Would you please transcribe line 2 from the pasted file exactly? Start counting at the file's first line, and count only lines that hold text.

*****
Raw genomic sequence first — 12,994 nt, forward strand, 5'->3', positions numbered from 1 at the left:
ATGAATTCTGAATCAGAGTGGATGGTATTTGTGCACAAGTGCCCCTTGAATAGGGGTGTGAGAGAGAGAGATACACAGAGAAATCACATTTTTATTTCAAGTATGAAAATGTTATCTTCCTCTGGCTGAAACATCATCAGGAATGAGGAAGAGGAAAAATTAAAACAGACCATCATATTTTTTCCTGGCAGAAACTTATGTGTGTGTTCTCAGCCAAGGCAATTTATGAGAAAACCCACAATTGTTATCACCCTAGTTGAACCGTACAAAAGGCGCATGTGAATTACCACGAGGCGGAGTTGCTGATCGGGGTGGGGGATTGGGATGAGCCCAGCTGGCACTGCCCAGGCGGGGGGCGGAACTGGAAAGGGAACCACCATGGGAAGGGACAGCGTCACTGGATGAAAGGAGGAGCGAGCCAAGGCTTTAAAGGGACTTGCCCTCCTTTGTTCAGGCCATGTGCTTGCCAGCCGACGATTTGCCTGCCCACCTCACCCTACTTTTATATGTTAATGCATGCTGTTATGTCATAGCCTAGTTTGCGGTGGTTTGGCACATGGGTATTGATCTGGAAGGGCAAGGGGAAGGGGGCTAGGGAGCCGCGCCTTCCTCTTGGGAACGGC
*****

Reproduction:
ATGAATTCTGAATCAGAGTGGATGGTATTTGTGCACAAGTGCCCCTTGAATAGGGGTGTGAGAGAGAGAGATACACAGAGAAATCACATTTTTATTTCAAGTATGAAAATGTTATCTTCCTCTGGCTGAAACATCATCAGGAATGAGGAAGAGGAAAAATTAAAACAGACCATCATATTTTTTCCTGGCAGAAACTTATGTGTGTGTTCTCAGCCAAGGCAATTTATGAGAAAACCCACAATTGTTATCACCCTAGTTGAACCGTACAAAAGGCGCATGTGAATTACCACGAGGCGGAGTTGCTGATCGGGGTGGGGGATTGGGATGAGCCCAGCTGGCACTGCCCAGGCGGGGGGCGGAACTGGAAAGGGAACCACCATGGGAAGGGACAGCGTCACTGGATGAAAGGAGGAGCGAGCCAAGGCTTTAAAGGGACTTGCCCTCCTTTGTTCAGGCCATGTGCTTGCCAGCCGACGATTTGCCTGCCCACCTCACCCTACTTTTATATGTTAATGCATGCTGTTATGTCATAGCCTAGTTTGCGGTGGTTTGGCACATGGGTATTGATCTGGAAGGGCAAGGGGAAGGGGGCTAGGGAGCCGCGCCTTCCTCTTGGGAACGGC